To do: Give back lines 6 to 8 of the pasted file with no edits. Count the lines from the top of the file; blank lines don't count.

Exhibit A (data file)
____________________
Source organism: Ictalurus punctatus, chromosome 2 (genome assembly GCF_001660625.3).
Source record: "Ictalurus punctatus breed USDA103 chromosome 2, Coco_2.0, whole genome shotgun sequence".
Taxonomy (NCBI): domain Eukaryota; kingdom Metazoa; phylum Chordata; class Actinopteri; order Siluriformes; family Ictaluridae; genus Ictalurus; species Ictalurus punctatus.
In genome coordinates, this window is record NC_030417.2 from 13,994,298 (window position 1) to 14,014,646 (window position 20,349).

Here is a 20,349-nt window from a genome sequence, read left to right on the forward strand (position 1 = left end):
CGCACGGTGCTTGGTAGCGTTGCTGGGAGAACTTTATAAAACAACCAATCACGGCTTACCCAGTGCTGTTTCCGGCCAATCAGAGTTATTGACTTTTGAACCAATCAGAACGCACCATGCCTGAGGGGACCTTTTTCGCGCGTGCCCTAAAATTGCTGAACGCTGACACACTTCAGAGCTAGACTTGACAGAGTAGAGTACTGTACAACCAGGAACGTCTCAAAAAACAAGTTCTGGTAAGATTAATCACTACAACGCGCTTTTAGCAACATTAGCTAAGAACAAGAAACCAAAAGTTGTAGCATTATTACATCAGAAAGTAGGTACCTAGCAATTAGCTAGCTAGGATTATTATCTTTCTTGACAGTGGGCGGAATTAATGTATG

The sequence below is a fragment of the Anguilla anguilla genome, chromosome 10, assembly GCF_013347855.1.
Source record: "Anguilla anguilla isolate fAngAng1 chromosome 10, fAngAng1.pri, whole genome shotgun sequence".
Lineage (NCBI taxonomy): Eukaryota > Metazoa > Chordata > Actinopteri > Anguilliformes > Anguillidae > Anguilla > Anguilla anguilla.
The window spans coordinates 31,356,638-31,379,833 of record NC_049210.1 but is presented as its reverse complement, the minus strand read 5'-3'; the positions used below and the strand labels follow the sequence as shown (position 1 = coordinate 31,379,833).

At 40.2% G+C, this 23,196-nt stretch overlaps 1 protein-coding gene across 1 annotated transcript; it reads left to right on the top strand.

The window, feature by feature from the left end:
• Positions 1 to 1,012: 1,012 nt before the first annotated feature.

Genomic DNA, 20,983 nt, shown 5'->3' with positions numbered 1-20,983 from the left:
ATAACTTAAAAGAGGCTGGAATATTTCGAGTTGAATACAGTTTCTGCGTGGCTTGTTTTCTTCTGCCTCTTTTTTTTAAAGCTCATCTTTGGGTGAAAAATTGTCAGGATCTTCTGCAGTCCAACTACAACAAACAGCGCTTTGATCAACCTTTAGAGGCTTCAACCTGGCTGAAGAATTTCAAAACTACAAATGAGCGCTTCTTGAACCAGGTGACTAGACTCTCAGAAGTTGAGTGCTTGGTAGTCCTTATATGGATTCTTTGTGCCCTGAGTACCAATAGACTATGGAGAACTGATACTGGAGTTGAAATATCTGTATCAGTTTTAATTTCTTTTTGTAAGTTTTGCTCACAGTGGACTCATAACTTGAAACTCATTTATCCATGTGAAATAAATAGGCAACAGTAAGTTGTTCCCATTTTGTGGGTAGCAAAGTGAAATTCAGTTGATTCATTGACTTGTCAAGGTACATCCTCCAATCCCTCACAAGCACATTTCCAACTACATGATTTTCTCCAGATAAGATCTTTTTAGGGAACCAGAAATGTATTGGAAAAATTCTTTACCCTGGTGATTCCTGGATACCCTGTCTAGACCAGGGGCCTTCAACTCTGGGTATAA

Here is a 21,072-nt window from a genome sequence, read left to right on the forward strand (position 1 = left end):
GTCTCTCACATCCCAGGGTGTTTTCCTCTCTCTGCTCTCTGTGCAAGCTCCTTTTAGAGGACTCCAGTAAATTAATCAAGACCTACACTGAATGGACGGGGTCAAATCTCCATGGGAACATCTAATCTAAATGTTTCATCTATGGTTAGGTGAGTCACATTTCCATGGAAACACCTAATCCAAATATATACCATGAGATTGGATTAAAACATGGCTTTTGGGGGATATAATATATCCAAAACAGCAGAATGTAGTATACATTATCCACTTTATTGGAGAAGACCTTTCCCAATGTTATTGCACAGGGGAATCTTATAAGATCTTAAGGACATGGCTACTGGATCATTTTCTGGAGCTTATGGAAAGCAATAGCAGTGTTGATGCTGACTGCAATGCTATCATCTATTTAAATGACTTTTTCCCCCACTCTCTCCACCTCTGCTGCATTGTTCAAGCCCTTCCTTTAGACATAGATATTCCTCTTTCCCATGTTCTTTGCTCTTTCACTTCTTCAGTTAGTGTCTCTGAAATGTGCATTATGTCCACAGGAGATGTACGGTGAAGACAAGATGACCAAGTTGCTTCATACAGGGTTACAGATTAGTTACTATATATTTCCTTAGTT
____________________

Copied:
CGCACGGTGCTTGGTAGCGTTGCTGGGAGAACTTTATAAAACAACCAATCACGGCTTACCCAGTGCTGTTTCCGGCCAATCAGAGTTATTGACTTTTGAACCAATCAGAACGCACCATGCCTGAGGGGACCTTTTTCGCGCGTGCCCTAAAATTGCTGAACGCTGACACACTTCAGAGCTAGACTTGACAGAGTAGAGTACTGTACAACCAGGAACGTCTCAAAAAACAAGTTCTGGTAAGATTAATCACTACAACGCGCTTTTAGCAACATTAGCTAAGAACAAGAAACCAAAAGTTGTAGCATTATTACATCAGAAAGTAGGTACCTAGCAATTAGCTAGCTAGGATTATTATCTTTCTTGACAGTGGGCGGAATTAATGTATG

The sequence below is a fragment of the Anguilla anguilla genome, chromosome 10, assembly GCF_013347855.1.
Source record: "Anguilla anguilla isolate fAngAng1 chromosome 10, fAngAng1.pri, whole genome shotgun sequence".